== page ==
Justacorp

By the 1670s and 80s, the coat became more fitted and the waist much wider. The waist could have lapels or no lapels. This kind of long coat was called a justacorp. The coat also had pockets on each side that were arranged horizontally or vertically.

Another important change was the replacement of ruff by broad lace, bands, or linen collars. The bands were of two types: the standing and falling bands. The standing band was stiffened with starch and stood up and flared away from the neck. The falling bands were made of silk or linen and were often draped over the shoulders, chest, and back.

Cravats

By the 1660s, cravats and jabots made their appearance. Cravats were made of silk, linen, or lace and were tied around the throat, and the ends arranged en rosette hung gracefully on the chest. The jabots on the other hand was made of cambric or lace edging attached to the front opening of a man’s shirt. It would be partially visible through the vest or waistcoat worn over the shirt.

Women’s dressing styles in the 17th century


Gowns

The women of the seventeenth century continued to wear gowns. The first decade of the century saw women in tight and rigid bodices and puffy and full sleeves. The skirts were supported on farthingale or hoop and bustle. The necklines were high or low in rounded or square shape. Ruffs continued to be part of the gown.

The seventeenth-century gowns were made of satin, velvet, brocade, or silk. Though gowns were embroidered and had trimmings and ribbons, they were less ornate than in the sixteenth century.

But by the 1620s, the sleeves began to shorten. At first, they revealed the wrists and were soon followed to reveal till the elbows. The 1630s saw stomachers becoming less rigid and bodices following the body’s natural contours. The waistline rose steadily by the 1630s.

After the mid-century, the waistlines started to drop again. The body was heavily corseted and stomachers (an embellished V-shaped piece of cloth, worn over corsets) became more rigid. The necklines also changed to low, broad necklines with dropped shoulders. The sleeves became tighter and ended just below the elbow. The gowns were designed to give the wearer an elongated and slim profile.

Farthingale

The farthingale, a hoop skirt that made the lower part look very wide, was very popular among the noblewomen in Europe during the early part of the 17th century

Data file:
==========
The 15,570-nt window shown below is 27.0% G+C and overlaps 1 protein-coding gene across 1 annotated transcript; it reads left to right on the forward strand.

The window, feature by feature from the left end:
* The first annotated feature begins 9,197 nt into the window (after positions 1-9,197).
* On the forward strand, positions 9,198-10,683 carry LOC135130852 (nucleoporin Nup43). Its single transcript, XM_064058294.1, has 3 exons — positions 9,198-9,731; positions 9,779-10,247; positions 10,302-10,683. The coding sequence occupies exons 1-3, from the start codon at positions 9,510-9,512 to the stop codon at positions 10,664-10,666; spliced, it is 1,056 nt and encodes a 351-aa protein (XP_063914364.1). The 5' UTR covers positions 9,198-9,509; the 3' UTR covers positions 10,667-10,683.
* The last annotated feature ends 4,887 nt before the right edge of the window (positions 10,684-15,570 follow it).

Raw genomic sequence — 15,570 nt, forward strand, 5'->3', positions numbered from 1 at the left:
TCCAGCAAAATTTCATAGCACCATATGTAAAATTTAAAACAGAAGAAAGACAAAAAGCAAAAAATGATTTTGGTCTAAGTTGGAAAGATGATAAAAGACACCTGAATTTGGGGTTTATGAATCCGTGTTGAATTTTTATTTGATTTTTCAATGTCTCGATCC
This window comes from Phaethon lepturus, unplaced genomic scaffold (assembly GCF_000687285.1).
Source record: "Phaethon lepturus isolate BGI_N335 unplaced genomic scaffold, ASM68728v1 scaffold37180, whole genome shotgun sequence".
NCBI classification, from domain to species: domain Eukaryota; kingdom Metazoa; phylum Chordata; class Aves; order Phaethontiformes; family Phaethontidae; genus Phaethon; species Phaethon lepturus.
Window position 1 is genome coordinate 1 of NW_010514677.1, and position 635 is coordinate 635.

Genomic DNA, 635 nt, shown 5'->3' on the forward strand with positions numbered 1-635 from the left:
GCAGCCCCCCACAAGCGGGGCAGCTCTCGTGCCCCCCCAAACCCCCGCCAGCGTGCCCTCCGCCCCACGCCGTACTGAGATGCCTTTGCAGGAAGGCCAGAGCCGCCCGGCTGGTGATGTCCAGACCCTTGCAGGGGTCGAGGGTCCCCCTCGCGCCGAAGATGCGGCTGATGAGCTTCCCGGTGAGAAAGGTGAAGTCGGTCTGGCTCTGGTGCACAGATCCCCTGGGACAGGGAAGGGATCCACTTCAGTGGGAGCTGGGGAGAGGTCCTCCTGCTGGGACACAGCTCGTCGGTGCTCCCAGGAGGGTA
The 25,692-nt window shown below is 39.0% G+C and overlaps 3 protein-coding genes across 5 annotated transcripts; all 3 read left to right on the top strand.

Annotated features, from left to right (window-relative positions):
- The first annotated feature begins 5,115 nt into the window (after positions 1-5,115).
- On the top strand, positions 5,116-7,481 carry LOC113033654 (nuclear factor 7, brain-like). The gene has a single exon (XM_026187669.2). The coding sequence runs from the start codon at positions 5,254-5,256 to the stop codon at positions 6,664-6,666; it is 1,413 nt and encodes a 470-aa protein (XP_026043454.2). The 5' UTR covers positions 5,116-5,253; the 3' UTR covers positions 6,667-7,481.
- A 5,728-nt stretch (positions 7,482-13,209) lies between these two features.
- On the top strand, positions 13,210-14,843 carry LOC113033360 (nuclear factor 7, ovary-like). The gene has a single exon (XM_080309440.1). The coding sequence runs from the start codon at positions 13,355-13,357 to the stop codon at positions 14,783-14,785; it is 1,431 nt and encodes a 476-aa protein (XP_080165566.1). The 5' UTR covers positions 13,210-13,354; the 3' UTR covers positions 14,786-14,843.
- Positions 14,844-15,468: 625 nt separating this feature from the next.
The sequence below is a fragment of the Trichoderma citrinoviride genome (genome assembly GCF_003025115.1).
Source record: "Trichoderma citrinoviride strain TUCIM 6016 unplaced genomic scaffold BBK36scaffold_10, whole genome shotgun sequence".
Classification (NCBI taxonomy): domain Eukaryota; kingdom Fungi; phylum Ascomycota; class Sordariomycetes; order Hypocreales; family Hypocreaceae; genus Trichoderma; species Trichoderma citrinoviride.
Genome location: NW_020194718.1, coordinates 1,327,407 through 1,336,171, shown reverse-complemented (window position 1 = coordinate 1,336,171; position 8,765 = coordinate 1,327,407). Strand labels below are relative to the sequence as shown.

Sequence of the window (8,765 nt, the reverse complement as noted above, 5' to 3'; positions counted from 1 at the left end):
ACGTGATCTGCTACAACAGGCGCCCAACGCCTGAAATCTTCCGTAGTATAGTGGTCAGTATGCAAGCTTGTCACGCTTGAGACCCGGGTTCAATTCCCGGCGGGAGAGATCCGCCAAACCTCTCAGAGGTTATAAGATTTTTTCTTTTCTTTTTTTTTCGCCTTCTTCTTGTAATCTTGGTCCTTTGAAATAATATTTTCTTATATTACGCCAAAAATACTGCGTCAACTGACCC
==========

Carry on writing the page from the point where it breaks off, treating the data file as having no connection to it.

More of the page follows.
Petticoats

By 1665, in place of farthingale, petticoats became more popular. Sometimes several petticoats were worn under the skirt. The skirts were either closed or opened to show heavily embroidered petticoats worn underneath. The closed skirts were sometimes looped up to show the petticoats under it.

Mantua

By the 1680s, the outer skirts were pulled up at the front and sides – this style is achieved with the help of a special type of jacket-like bodice called mantua. It consisted of a loose bodice with an overskirt with a long train. The folds of the overskirt were fastened in bunches or flowing billows to reveal the decorative petticoats (underskirt). The outer skirt had long trains in the back, most often made in silk. The mantua had a high square neckline in contrast to the previous rounded off-shoulder fashion.

You can find more detailed explanations on the clothing of the period in the book : Handbook of English Costume in the 17th Century by C. Willett Cunnington & Phyllis Cunnington. You can find more books in this post on vintage costume books. Read more on mantua here

Related posts: History of fashion.; Fashion styles today; Renaissance period fashion  

Sarina

Hi,
I love sewing, fabric, fashion, embroidery, doing easy DIY projects and then writing about them. Hope you have fun learning from sewguide as much as I do. If you find any mistakes here, please point it out in the comments.